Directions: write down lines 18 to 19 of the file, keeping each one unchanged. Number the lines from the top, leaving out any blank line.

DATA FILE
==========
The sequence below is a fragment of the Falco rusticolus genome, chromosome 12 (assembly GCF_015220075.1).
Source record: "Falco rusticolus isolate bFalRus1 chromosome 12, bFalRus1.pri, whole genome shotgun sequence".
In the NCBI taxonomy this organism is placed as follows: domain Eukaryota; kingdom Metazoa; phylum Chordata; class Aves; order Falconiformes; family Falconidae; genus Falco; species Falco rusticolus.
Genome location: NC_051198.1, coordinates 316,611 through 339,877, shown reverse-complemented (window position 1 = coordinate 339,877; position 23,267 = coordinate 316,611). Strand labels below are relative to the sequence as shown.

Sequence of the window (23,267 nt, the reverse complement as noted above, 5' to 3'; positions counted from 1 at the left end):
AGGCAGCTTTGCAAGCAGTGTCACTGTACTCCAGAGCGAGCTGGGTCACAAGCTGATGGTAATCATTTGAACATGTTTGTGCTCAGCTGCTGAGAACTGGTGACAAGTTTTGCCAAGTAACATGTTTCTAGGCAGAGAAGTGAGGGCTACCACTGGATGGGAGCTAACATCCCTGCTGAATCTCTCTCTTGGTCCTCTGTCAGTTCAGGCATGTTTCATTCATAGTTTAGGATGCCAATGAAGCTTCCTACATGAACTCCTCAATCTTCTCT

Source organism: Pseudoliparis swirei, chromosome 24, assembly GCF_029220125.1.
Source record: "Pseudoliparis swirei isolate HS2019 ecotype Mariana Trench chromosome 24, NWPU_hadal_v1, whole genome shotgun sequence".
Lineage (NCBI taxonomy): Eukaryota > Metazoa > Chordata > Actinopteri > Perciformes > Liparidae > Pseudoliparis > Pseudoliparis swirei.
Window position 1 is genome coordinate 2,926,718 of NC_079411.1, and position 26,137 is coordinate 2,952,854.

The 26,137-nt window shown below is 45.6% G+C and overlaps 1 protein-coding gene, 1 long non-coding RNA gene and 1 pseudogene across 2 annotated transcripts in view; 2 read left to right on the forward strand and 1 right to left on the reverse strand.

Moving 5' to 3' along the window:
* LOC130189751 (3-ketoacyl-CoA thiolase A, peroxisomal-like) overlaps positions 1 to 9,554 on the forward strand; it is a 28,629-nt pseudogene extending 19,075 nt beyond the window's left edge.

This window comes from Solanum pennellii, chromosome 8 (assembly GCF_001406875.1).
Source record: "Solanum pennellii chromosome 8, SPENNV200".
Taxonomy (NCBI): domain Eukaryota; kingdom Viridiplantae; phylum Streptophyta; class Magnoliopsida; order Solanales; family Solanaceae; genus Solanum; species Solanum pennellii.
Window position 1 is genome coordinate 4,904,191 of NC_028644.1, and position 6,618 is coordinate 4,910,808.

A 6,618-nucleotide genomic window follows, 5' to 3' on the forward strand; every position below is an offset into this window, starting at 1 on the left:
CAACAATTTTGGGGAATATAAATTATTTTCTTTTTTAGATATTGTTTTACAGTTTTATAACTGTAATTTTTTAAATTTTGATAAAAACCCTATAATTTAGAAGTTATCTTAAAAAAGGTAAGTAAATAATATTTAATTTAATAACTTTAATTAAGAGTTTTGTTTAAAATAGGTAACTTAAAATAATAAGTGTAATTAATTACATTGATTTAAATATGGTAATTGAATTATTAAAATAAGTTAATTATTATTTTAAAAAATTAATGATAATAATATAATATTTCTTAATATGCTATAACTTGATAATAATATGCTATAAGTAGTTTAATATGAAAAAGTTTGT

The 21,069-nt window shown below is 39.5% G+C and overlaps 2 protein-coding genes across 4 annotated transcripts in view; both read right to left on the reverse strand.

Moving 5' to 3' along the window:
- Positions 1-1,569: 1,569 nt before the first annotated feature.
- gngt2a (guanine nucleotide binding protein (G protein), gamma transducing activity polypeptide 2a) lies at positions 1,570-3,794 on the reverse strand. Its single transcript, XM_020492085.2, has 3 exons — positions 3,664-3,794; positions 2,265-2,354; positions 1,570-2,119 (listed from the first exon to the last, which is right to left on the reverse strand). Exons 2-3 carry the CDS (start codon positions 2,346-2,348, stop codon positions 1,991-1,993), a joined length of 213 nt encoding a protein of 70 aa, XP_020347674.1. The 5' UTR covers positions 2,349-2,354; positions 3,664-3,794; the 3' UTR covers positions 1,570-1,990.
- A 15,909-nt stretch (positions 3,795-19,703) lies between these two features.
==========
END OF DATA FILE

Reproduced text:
A 6,618-nucleotide genomic window follows, 5' to 3' on the forward strand; every position below is an offset into this window, starting at 1 on the left:
CAACAATTTTGGGGAATATAAATTATTTTCTTTTTTAGATATTGTTTTACAGTTTTATAACTGTAATTTTTTAAATTTTGATAAAAACCCTATAATTTAGAAGTTATCTTAAAAAAGGTAAGTAAATAATATTTAATTTAATAACTTTAATTAAGAGTTTTGTTTAAAATAGGTAACTTAAAATAATAAGTGTAATTAATTACATTGATTTAAATATGGTAATTGAATTATTAAAATAAGTTAATTATTATTTTAAAAAATTAATGATAATAATATAATATTTCTTAATATGCTATAACTTGATAATAATATGCTATAAGTAGTTTAATATGAAAAAGTTTGT